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of error should be mixed up with a state-, which empowers the Legislature to pass laws, ment, which should follow a proposition either general law or special law, without the which should follow an assignment. The notice required in other cases of special legisbrief is not only in total disregard of the lation, and in order that there might be no rules, but has entailed much labor upon this ground for contention that the authority was court to discover assignments buried in state- given only as to districts lying partly in one ments. No objection, however, has been 'urg- county and partly in another it describes the ed to the brief by appellees, and, as the as- districts as those "composed of districts wholsignments have been correctly copied into the ly within a county" and those “in parts of brief, we have considered those not violating two or more counties.” In spite, however, of other rules, but this action will not be con- that clear and explicit declaration, it is the sidered as a precedent to guide in the briefing contention of appellant that the amendment of cases.

The rules are simple, and when was made “looking alone to county line disfollowed assist the court in arriving at a con- tricts.” Even if the definite description of clusion as to the points sought to be raised. the districts affected by the amendment had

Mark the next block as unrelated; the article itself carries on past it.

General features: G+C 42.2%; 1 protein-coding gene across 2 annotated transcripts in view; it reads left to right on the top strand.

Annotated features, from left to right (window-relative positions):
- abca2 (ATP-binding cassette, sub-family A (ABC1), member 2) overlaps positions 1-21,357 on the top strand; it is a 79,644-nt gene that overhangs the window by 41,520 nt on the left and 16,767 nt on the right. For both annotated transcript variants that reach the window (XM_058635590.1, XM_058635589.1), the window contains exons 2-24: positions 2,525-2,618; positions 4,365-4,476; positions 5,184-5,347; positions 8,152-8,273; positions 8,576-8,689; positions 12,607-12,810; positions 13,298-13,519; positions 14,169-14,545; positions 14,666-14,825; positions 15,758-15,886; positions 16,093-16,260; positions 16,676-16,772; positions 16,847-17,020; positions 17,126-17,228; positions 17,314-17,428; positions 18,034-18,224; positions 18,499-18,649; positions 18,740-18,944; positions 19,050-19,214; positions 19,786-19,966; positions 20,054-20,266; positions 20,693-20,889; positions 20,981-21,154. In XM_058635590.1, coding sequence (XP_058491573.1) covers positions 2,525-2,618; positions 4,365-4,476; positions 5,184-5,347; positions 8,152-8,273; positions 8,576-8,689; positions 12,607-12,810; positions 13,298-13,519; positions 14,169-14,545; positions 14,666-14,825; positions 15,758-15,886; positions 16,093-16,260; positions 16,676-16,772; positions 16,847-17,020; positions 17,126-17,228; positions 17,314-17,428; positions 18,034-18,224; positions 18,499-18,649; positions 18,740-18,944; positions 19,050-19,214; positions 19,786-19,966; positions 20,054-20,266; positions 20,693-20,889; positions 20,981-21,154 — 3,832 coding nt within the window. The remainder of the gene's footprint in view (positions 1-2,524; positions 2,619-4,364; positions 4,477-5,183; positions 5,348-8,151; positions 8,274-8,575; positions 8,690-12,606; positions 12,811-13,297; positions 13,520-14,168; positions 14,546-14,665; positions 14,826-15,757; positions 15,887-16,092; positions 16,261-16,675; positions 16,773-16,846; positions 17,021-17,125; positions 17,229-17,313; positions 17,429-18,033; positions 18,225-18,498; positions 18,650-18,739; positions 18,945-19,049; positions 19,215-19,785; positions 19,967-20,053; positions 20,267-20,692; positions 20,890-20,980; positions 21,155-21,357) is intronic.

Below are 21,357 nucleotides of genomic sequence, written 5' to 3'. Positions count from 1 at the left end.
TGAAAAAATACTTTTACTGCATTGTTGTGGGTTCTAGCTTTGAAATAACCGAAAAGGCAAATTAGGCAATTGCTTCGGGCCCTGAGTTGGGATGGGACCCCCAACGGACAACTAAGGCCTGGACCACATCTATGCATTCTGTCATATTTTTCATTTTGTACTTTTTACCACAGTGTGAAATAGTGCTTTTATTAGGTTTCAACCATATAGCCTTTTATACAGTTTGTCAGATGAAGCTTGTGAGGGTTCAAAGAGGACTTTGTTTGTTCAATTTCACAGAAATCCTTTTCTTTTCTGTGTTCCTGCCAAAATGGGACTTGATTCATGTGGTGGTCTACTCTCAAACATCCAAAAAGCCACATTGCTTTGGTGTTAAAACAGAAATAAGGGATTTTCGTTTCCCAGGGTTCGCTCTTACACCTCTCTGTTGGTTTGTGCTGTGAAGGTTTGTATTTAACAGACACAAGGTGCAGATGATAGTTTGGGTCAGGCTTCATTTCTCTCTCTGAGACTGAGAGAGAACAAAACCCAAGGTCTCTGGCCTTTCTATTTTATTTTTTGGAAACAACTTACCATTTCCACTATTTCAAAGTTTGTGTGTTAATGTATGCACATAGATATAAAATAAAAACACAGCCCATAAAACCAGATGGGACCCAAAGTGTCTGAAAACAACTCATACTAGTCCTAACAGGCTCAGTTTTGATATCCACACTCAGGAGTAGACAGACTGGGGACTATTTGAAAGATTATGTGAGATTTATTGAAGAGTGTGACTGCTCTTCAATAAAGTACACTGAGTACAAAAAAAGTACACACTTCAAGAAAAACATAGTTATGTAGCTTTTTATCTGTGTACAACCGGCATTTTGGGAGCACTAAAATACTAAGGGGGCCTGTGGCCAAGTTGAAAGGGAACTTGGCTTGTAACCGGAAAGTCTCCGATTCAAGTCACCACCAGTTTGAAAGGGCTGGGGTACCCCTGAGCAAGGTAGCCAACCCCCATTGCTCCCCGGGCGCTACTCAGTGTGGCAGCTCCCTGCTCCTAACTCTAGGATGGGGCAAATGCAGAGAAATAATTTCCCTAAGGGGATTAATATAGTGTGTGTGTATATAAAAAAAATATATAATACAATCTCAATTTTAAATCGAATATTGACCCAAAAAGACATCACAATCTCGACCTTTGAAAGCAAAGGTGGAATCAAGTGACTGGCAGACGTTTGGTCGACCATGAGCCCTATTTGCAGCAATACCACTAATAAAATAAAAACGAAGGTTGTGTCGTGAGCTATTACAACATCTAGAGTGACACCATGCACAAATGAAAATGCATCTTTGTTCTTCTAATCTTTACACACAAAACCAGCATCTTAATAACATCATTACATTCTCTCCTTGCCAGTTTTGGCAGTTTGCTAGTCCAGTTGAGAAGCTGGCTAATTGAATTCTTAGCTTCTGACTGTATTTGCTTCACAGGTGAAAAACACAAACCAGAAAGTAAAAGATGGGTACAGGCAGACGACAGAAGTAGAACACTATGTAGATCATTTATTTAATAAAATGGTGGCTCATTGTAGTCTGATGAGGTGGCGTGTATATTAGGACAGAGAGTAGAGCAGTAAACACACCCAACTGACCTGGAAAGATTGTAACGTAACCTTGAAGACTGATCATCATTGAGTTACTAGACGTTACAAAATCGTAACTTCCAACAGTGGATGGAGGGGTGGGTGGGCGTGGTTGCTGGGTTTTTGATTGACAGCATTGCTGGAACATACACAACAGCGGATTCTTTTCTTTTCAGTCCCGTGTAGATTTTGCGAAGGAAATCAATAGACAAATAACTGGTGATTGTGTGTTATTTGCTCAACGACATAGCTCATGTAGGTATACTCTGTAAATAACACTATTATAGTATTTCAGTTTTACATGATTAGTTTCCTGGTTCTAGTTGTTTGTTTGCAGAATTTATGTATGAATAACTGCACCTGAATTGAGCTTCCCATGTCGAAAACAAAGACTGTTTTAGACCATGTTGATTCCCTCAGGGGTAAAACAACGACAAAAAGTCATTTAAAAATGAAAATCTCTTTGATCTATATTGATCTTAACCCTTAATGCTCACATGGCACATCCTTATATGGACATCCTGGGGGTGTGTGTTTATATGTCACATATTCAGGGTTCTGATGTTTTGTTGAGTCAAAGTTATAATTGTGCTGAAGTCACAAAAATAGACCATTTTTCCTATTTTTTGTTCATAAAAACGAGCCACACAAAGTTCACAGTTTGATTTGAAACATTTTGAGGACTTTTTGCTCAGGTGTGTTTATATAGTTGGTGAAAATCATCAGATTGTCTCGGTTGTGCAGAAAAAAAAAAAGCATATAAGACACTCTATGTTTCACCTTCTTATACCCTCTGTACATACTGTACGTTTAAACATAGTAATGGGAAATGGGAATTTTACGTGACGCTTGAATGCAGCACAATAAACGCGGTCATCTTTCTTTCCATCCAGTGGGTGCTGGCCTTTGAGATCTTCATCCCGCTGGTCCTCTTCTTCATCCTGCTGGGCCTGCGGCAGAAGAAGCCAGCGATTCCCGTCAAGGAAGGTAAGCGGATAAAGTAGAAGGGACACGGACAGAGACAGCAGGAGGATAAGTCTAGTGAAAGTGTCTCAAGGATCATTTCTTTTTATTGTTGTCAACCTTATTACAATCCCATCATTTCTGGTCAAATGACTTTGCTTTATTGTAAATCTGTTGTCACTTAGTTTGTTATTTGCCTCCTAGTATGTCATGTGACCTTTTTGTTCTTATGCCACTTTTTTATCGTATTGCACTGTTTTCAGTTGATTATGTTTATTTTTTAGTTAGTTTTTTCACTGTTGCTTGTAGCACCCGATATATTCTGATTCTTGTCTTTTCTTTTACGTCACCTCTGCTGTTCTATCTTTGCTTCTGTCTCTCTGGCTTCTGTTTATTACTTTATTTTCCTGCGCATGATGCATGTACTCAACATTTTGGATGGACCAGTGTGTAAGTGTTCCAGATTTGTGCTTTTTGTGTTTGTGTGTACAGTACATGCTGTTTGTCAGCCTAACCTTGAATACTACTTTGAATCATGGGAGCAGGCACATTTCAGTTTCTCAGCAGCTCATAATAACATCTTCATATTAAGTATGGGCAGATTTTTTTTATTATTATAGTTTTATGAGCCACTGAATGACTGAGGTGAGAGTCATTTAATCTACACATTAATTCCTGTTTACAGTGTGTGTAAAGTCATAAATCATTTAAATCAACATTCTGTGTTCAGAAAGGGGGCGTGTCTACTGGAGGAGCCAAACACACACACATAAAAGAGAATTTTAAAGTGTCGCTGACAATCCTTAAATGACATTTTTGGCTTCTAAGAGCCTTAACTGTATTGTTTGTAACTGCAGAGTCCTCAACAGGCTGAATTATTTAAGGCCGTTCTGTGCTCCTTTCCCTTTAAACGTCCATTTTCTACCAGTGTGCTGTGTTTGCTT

The judgment is attacked, through the not been given, it would have been clear from first assignment of error, because the notice the other language used that all school dis

tricts were in view, for "such" and "said of election was not posted for 20 days before the date of the election. In the special law school districts,” of course, refer back to the creating the Charco independent school dis- to form, whether in one county alone or

districts that the Legislature is authorized trict it is provided that, when it becomes nec- 'parts of two or more counties.” essary to borrow money to purchase grounds

[3] It is clear that by the amendment the and erect, furnish, and equip school build- Legislature is authorized by general or speings, the amount shall be ascertained as cial law to create school districts, to provide well as the rate of tax to be levied, and for the assessment and collection of taxes the board of trustees "shall then immediate- therein and for the management and control ly cause an election to be held on some sec of their schools, and to authorize the levy ular day, not a legal holiday, within twenty and collection of additional ad valorem taxes, days after the date of ordering such elec- not only in such districts as then existed, tion, of which ten days prior notice shall be

but those thereafter formed. These extra given by the board of trustees by written

powers conferred upon the Legislature do not notice duly posted at three public places in any wise conflict with section 56, art. 3, within said district.” That law was strictly because the inhibition in that section is made complied with, and, if not unconstitutional, subject to any exception "otherwise providwas sufficient to sustain the election.